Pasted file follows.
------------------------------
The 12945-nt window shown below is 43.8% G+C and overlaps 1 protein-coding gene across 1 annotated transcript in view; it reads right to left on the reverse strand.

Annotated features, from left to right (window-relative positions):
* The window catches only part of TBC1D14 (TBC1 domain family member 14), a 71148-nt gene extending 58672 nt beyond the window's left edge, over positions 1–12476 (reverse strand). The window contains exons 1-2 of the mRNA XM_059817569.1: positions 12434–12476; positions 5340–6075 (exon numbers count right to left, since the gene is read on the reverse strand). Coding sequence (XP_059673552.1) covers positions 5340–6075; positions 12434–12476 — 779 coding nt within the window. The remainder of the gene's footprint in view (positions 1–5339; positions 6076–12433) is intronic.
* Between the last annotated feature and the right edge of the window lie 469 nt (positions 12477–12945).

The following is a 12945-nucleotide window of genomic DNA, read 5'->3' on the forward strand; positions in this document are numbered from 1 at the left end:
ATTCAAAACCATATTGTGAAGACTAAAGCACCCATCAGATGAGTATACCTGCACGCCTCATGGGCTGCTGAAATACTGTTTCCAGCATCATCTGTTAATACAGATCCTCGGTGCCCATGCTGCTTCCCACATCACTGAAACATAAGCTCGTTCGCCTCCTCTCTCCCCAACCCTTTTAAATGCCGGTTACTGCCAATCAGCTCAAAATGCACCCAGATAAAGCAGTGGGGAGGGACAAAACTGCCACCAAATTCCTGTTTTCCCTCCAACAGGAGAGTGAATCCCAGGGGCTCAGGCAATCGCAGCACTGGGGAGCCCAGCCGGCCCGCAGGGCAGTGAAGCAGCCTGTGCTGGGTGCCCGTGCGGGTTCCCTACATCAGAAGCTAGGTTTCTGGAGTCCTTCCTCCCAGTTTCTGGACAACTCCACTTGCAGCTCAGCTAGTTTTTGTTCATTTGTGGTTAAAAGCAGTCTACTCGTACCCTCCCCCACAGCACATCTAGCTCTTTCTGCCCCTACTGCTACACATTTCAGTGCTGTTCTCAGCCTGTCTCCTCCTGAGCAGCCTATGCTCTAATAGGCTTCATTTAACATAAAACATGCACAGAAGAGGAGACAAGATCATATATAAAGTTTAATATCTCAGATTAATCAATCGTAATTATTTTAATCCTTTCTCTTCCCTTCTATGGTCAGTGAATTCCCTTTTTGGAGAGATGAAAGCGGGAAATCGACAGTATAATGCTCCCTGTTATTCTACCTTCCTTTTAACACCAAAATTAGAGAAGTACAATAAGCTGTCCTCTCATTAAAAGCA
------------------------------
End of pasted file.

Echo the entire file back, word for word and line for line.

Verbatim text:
The 12945-nt window shown below is 43.8% G+C and overlaps 1 protein-coding gene across 1 annotated transcript in view; it reads right to left on the reverse strand.

Annotated features, from left to right (window-relative positions):
* The window catches only part of TBC1D14 (TBC1 domain family member 14), a 71148-nt gene extending 58672 nt beyond the window's left edge, over positions 1–12476 (reverse strand). The window contains exons 1-2 of the mRNA XM_059817569.1: positions 12434–12476; positions 5340–6075 (exon numbers count right to left, since the gene is read on the reverse strand). Coding sequence (XP_059673552.1) covers positions 5340–6075; positions 12434–12476 — 779 coding nt within the window. The remainder of the gene's footprint in view (positions 1–5339; positions 6076–12433) is intronic.
* Between the last annotated feature and the right edge of the window lie 469 nt (positions 12477–12945).

The following is a 12945-nucleotide window of genomic DNA, read 5'->3' on the forward strand; positions in this document are numbered from 1 at the left end:
ATTCAAAACCATATTGTGAAGACTAAAGCACCCATCAGATGAGTATACCTGCACGCCTCATGGGCTGCTGAAATACTGTTTCCAGCATCATCTGTTAATACAGATCCTCGGTGCCCATGCTGCTTCCCACATCACTGAAACATAAGCTCGTTCGCCTCCTCTCTCCCCAACCCTTTTAAATGCCGGTTACTGCCAATCAGCTCAAAATGCACCCAGATAAAGCAGTGGGGAGGGACAAAACTGCCACCAAATTCCTGTTTTCCCTCCAACAGGAGAGTGAATCCCAGGGGCTCAGGCAATCGCAGCACTGGGGAGCCCAGCCGGCCCGCAGGGCAGTGAAGCAGCCTGTGCTGGGTGCCCGTGCGGGTTCCCTACATCAGAAGCTAGGTTTCTGGAGTCCTTCCTCCCAGTTTCTGGACAACTCCACTTGCAGCTCAGCTAGTTTTTGTTCATTTGTGGTTAAAAGCAGTCTACTCGTACCCTCCCCCACAGCACATCTAGCTCTTTCTGCCCCTACTGCTACACATTTCAGTGCTGTTCTCAGCCTGTCTCCTCCTGAGCAGCCTATGCTCTAATAGGCTTCATTTAACATAAAACATGCACAGAAGAGGAGACAAGATCATATATAAAGTTTAATATCTCAGATTAATCAATCGTAATTATTTTAATCCTTTCTCTTCCCTTCTATGGTCAGTGAATTCCCTTTTTGGAGAGATGAAAGCGGGAAATCGACAGTATAATGCTCCCTGTTATTCTACCTTCCTTTTAACACCAAAATTAGAGAAGTACAATAAGCTGTCCTCTCATTAAAAGCA